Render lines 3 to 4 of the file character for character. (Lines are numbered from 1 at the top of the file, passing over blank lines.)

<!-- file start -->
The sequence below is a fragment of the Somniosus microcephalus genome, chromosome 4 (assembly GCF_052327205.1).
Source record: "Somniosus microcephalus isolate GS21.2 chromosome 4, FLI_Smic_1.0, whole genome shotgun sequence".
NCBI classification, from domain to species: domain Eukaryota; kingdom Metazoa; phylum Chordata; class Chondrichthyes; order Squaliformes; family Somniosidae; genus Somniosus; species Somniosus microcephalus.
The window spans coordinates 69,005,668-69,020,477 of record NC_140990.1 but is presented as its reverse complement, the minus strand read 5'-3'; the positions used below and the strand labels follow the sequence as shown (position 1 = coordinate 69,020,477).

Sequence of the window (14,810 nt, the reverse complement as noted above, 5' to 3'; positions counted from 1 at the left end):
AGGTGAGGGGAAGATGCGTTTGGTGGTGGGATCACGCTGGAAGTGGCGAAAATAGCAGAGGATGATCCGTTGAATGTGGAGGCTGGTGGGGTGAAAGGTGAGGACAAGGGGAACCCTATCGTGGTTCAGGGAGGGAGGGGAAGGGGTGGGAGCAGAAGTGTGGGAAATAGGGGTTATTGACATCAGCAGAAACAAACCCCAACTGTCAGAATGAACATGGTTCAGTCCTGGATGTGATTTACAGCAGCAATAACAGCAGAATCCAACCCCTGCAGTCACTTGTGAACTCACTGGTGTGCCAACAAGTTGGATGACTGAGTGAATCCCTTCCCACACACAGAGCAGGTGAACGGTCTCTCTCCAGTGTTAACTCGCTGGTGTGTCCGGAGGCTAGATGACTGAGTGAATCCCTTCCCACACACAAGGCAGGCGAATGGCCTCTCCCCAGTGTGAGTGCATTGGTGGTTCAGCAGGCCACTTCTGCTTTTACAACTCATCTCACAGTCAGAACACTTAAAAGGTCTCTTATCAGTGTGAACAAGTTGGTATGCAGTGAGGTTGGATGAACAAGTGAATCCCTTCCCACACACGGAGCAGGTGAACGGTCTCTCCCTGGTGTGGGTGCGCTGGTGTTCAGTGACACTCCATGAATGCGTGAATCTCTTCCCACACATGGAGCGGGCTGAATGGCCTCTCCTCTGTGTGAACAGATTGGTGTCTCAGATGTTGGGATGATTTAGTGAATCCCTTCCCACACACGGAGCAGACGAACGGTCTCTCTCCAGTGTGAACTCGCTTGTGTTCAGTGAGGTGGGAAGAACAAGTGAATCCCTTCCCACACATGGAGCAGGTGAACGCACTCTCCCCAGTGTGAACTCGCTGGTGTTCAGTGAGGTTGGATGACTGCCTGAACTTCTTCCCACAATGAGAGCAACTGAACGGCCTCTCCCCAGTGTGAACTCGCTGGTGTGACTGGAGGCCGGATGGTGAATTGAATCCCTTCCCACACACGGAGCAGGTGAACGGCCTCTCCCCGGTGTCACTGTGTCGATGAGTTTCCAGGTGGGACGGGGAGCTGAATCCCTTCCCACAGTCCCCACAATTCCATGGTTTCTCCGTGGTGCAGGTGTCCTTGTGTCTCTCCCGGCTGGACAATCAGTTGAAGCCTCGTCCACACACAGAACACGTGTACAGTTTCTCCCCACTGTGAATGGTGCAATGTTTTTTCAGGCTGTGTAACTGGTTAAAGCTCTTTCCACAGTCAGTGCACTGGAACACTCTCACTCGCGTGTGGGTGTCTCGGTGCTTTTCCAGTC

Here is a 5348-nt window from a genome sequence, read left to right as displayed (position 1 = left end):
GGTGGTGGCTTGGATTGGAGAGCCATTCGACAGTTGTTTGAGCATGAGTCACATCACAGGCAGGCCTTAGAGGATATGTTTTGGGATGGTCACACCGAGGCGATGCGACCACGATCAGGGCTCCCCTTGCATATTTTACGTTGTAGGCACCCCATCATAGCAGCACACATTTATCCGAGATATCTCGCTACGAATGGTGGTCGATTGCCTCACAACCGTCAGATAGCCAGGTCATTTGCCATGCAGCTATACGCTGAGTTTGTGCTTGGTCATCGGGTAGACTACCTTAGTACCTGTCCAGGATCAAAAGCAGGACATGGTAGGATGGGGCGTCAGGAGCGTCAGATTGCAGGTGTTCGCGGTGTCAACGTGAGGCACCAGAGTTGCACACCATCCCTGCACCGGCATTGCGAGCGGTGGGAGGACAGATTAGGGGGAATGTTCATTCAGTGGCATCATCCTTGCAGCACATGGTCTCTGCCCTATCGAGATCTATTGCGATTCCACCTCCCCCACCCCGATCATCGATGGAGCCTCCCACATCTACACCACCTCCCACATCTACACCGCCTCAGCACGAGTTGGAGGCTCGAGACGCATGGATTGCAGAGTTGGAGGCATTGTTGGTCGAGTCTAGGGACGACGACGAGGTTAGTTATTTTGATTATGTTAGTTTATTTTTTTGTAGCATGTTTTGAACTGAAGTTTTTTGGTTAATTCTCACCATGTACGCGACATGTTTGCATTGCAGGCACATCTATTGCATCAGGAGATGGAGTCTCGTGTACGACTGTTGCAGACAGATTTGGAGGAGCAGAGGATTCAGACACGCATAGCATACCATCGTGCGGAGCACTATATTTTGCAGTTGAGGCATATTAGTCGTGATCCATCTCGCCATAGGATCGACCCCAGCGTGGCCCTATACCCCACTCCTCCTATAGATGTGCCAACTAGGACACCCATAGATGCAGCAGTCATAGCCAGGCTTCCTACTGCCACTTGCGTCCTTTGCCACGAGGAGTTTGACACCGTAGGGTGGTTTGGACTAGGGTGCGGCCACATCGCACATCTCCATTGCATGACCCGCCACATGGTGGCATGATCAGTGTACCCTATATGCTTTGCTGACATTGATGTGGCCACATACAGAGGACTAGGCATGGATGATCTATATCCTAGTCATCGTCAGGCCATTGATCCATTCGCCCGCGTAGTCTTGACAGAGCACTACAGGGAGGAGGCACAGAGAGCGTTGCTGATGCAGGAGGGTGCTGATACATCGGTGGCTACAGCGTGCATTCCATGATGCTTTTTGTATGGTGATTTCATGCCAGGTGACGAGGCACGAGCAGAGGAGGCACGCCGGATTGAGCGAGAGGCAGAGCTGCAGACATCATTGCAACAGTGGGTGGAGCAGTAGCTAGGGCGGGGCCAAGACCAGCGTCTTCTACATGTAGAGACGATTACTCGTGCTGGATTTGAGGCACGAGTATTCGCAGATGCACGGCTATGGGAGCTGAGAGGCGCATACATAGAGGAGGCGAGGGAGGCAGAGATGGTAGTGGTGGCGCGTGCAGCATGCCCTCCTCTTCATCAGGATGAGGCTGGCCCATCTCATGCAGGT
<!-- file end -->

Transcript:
NCBI classification, from domain to species: domain Eukaryota; kingdom Metazoa; phylum Chordata; class Chondrichthyes; order Squaliformes; family Somniosidae; genus Somniosus; species Somniosus microcephalus.
The window spans coordinates 69,005,668-69,020,477 of record NC_140990.1 but is presented as its reverse complement, the minus strand read 5'-3'; the positions used below and the strand labels follow the sequence as shown (position 1 = coordinate 69,020,477).